Zambia's interim president Guy Scott reversed his dismissal of defense minister and presidential front-runner Edgar Lungu as the ruling party's secretary-general on Tuesday after the sacking triggered protests.
Scott told state-owned ZNBC Radio he had rescinded his order a day after making it - but did not spell out the reasons for his change of mind.
Scott became Africa's first white leader in 20 years after the death last week of President Michael Sata but he is constitutionally barred from running for president because his parents were born abroad, in Scotland.
He also gave no reasons on Monday for removing Lungu from his top post in Sata's Patriotic Front (PF) party, which came to power after elections in 2011.
The dismissal had triggered speculation that Scott, a Cambridge-educated economist, may be making a play for the presidency despite the constitutional constraints.
"It could have been one way of testing the popularity of Lungu because it appears Scott and Lungu are from two opposing factions of the ruling party," Lee Habasonda, an analyst with the University of Zambia said.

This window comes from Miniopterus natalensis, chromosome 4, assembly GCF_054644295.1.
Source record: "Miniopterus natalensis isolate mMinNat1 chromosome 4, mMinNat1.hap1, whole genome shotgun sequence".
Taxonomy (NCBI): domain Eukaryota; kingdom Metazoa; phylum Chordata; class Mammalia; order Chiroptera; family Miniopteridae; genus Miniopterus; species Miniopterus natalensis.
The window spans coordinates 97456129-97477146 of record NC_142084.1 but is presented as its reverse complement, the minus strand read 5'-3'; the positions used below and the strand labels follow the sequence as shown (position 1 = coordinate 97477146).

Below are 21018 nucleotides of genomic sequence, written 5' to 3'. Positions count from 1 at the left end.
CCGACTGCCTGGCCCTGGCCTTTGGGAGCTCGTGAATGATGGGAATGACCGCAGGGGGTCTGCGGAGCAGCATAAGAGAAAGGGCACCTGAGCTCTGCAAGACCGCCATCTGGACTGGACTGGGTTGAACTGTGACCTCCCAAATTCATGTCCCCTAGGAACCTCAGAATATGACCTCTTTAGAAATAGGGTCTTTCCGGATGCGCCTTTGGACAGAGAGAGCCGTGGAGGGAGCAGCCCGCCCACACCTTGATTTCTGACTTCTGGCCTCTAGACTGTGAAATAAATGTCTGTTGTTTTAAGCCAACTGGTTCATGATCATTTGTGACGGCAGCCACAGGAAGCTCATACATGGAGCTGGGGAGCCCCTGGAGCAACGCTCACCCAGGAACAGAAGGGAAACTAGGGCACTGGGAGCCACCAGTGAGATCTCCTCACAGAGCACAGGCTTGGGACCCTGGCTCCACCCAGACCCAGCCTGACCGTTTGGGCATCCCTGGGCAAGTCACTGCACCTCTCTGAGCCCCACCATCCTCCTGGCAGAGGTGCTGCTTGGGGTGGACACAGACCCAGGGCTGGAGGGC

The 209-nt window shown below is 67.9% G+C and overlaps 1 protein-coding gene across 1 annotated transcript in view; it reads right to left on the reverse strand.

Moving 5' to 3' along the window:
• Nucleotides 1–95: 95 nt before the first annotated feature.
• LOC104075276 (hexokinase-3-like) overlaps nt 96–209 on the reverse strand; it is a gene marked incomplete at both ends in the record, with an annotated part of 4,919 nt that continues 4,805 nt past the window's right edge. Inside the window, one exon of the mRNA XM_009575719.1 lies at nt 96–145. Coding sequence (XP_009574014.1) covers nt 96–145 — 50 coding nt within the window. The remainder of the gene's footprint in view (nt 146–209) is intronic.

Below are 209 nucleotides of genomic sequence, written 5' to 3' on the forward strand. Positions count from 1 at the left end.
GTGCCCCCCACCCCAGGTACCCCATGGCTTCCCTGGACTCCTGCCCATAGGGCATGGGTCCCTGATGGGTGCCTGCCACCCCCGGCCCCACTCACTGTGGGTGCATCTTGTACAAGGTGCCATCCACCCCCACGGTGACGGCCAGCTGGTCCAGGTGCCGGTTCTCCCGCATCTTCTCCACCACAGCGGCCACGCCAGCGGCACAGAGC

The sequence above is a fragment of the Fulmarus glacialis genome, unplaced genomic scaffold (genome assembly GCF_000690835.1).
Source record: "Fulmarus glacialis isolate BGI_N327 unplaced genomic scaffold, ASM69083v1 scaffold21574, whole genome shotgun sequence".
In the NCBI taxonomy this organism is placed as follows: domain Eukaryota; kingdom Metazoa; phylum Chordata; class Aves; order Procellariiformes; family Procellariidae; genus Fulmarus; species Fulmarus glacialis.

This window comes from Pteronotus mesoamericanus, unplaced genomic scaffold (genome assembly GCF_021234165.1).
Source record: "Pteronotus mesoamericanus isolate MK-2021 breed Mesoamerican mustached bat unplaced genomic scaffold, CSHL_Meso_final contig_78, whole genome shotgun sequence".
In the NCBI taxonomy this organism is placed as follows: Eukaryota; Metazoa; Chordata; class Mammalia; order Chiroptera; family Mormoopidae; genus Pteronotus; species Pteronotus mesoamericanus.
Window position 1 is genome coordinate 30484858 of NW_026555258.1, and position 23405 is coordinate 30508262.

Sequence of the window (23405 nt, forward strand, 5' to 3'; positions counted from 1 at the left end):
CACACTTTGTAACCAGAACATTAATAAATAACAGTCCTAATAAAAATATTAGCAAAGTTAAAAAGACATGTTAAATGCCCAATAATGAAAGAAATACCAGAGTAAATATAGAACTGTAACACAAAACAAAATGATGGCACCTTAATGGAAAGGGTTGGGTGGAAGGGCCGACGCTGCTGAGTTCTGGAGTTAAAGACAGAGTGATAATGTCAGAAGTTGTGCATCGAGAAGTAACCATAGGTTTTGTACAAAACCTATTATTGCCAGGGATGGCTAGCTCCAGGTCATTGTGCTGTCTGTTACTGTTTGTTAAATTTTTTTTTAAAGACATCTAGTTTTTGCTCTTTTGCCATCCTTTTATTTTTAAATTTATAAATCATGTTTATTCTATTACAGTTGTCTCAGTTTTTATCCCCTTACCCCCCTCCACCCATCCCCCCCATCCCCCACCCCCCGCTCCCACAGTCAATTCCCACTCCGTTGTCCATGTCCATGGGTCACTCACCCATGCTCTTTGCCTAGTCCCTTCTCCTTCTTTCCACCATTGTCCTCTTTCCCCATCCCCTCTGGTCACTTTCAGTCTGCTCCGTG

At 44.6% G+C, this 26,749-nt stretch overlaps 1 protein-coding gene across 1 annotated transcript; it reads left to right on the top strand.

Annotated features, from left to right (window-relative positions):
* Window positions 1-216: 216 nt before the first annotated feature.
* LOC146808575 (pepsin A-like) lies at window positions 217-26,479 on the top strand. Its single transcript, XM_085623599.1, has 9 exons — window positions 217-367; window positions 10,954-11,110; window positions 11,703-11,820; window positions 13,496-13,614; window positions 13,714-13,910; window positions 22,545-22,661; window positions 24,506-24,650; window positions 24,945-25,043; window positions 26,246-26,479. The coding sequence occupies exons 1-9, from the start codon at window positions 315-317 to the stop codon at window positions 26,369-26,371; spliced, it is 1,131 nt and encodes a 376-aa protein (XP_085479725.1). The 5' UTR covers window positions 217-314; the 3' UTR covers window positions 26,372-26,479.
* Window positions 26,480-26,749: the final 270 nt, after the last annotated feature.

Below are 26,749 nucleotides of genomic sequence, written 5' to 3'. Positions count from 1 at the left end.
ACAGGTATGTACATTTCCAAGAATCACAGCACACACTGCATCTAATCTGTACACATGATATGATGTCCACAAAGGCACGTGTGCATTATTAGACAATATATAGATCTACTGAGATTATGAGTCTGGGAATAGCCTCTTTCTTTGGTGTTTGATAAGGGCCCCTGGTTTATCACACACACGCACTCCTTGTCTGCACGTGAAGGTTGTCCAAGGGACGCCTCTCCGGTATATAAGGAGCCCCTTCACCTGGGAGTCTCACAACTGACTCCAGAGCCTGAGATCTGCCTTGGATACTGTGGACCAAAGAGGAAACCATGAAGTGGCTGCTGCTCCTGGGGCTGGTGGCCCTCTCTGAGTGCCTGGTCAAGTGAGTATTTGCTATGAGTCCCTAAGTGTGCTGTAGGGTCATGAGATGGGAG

"Obviously it had a serious backlash and he had no option but to rescind the decision," Habasonda added.
Lungu said he has called for an emergency meeting of the PF central committee on Tuesday to discuss his dismissal. Scott said he had decided to reinstate Lungu after meeting senior PF members and cabinet ministers.
Police in Lusaka fired tear gas to stop protests by students and PF members against Lungu's dismissal on Monday night.
Lungu, who is also justice minister, had often stepped into Sata's shoes as acting president in the last year. Many Zambians consider him the person most likely to win the presidential elections that are due by the end of January.
Other possible contenders include former justice minister Wynter Kabimba, finance minister Alexander Chikwanda and Sata's son Mulenga, who is currently mayor of Lusaka, a position his father occupied in the 1980s.